An Exposition of Darwinism by a Contemporary Naturalist
Alfred Russel Wallace
Chapter 31

The point I wish especially to urge is this. Before Darwin's work appeared, the great majority of naturalists, and almost without exception the whole literary and scientific world, held firmly to the belief that species were realities, and had not been derived from other species by any process accessible to us; the different species of crow and of violet were believed to have been always as distinct and separate as they are now, and to have originated by some totally unknown process so far removed from ordinary reproduction that it was usually spoken of as "special creation." There was, then, no question of the origin of families, orders, and classes, because the very first step of all, the "origin of species," was believed to be an insoluble problem. But now this is all changed. The whole scientific and literary world, even the whole educated public, accepts, as a matter of common knowledge, the origin of species from other allied species by the ordinary process of natural birth. The idea of special creation or any altogether exceptional mode of production is absolutely extinct! Yet more: this is held also to apply to many higher groups as well as to the species of a genus, and not even Mr. Darwin's severest critics venture to suggest that the primeval bird, reptile, or fish must have been "specially created." And this vast, this totally unprecedented change in public opinion has been the result of the work of one man, and was brought about in the short space of twenty years! This is the answer to those who continue to maintain that the "origin of species" is not yet discovered; that there are still doubts and difficulties; that there are divergencies of structure so great that we cannot understand how they had their beginning. We may admit all this, just as we may admit that there are enormous difficulties in the way of a complete comprehension of the origin and nature of all the parts of the solar system and of the stellar universe. But we claim for Darwin that he is the Newton of natural history, and that, just so surely as that the discovery and demonstration by Newton of the law of gravitation established order in place of chaos and laid a sure foundation for all future study of the starry heavens, so surely has Darwin, by his discovery of the law of natural selection and his demonstration of the great principle of the preservation of useful variations in the struggle for life, not only thrown a flood of light on the process of development of the whole organic world, but also established a firm foundation for all future study of nature.

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The theory of natural selection rests on two main classes of facts which apply to all organised beings without exception, and which thus take rank as fundamental principles or laws. The first is, the power of rapid multiplication in a geometrical progression: the second, that the offspring always vary slightly from the parents, though generally very closely resembling them. From the first fact or law there follows, necessarily, a constant struggle for existence; because, while the offspring always exceed the parents in number, generally to an enormous extent, yet the total number of living organisms in the world does not, and cannot, increase year by year. Consequently every year, on the average, as many die as are born, plants as well as animals; and the majority die premature deaths. They kill each other in a thousand different ways; they starve each other by some consuming the food that others want; they are destroyed largely by the powers of nature--by cold and heat, by rain and storm, by flood and fire. There is thus a perpetual struggle among them which shall live and which shall die; and this struggle is tremendously severe, because so few can possibly remain alive--one in five, one in ten, often only one in a hundred or even one in a thousand.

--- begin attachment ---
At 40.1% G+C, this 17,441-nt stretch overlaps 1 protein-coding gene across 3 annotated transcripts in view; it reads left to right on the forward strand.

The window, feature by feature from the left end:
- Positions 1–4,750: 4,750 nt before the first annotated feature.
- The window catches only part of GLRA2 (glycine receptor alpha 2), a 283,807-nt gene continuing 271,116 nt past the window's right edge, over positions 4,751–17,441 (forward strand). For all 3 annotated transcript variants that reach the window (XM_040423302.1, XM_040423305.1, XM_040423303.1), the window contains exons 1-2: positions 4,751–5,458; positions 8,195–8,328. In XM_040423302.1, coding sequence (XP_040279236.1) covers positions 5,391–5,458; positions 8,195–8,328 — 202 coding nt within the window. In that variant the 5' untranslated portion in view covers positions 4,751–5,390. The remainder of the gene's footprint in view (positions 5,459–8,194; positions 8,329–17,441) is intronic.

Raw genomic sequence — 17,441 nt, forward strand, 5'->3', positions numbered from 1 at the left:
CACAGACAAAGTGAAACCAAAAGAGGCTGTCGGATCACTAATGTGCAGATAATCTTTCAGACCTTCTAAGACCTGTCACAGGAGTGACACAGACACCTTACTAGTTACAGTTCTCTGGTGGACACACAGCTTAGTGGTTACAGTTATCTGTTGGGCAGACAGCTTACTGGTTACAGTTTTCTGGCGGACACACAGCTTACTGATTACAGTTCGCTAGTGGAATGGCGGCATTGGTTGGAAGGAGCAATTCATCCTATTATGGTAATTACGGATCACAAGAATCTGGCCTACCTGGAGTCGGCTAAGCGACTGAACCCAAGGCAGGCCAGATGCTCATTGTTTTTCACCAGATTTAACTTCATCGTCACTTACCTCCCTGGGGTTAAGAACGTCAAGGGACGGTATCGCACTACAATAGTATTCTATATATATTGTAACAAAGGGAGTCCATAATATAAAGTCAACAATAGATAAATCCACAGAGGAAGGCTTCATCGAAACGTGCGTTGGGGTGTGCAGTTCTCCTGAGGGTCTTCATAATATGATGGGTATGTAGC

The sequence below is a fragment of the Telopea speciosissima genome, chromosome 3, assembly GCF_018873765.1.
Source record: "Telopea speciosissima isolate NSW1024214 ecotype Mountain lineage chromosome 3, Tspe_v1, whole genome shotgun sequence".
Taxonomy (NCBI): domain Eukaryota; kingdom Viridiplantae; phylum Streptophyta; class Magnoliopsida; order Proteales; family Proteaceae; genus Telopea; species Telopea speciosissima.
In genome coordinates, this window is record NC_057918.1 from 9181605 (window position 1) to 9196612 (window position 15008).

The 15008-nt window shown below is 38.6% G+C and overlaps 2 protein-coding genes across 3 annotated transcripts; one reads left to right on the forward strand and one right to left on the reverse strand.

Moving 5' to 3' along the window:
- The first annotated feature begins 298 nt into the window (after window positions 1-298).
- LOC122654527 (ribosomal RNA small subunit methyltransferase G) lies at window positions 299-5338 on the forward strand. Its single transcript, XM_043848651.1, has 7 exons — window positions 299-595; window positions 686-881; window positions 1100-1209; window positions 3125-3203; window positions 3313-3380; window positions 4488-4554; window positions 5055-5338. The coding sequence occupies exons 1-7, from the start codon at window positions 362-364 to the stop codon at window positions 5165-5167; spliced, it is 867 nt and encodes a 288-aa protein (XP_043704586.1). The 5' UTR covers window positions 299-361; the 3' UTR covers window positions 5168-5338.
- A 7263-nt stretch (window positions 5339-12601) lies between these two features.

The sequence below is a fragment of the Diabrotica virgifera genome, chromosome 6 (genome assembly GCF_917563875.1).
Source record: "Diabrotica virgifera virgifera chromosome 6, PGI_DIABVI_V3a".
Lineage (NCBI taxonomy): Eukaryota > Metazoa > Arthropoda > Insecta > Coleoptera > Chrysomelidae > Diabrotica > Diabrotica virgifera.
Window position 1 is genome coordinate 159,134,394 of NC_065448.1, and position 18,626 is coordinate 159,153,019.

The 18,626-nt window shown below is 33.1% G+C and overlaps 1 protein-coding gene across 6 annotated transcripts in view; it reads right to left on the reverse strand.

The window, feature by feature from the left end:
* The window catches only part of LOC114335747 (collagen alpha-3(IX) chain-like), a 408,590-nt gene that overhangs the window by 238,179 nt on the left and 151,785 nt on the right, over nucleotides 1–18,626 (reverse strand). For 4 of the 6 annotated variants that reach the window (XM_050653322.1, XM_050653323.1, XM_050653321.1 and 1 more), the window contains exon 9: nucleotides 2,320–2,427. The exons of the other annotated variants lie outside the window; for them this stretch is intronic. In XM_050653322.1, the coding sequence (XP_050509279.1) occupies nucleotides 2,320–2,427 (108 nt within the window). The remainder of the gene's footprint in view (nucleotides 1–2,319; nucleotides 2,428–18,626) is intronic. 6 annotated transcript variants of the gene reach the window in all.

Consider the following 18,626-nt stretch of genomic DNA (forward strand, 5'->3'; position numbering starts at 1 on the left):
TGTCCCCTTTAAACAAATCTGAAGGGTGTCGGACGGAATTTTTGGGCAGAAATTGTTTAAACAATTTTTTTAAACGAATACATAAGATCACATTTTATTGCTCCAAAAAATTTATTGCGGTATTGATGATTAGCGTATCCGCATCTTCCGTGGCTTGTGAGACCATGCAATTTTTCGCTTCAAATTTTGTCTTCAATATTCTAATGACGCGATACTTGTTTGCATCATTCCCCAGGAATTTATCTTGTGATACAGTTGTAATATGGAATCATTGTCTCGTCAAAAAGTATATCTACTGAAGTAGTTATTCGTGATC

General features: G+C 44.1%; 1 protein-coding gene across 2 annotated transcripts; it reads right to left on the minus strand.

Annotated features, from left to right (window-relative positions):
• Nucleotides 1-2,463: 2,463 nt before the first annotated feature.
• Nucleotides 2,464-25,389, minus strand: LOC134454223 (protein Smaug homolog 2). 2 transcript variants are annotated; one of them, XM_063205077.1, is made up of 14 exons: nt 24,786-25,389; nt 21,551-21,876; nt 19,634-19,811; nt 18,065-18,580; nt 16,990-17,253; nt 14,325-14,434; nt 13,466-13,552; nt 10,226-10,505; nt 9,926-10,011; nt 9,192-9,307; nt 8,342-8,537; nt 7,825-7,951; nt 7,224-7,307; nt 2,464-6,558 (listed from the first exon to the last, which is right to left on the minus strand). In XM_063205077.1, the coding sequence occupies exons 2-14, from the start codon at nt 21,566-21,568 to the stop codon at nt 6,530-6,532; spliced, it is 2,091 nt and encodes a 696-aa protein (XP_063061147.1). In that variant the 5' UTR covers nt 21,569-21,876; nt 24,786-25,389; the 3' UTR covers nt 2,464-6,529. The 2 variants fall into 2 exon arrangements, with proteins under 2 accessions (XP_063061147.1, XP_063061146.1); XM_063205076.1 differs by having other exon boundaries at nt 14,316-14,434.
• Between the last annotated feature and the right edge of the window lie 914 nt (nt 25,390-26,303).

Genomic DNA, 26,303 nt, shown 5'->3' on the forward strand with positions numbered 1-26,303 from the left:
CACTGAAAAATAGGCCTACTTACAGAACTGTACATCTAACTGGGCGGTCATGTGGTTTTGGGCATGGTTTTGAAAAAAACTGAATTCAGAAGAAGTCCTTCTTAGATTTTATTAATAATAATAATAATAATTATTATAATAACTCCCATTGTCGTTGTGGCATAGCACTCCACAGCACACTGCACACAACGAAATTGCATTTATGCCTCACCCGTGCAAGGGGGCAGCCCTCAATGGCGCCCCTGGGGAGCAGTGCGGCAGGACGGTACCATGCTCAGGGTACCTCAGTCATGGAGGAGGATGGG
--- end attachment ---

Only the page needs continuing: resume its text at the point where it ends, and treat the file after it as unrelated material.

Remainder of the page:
Then comes the question, Why do some live rather than others? If all the individuals of each species were exactly alike in every respect, we could only say it is a matter of chance. But they are not alike. We find that they vary in many different ways. Some are stronger, some swifter, some hardier in constitution, some more cunning. An obscure colour may render concealment more easy for some, keener sight may enable others to discover prey or escape from an enemy better than their fellows. Among plants the smallest differences may be useful or the reverse. The earliest and strangest shoots may escape the slug; their greater vigour may enable them to flower and seed earlier in a wet autumn; plants best armed with spines or hairs may escape being devoured; those whose flowers are most conspicuous may be soonest fertilised by insects. We cannot doubt that, on the whole, any beneficial variations will give the possessors of it a greater probability of living through the tremendous ordeal they have to undergo. There may be something left to chance, but on the whole the fittest will survive.

From Alfred Russel Wallace, Darwinism: an Exposition of the Theory of Natural Selection with soem of its Applications.


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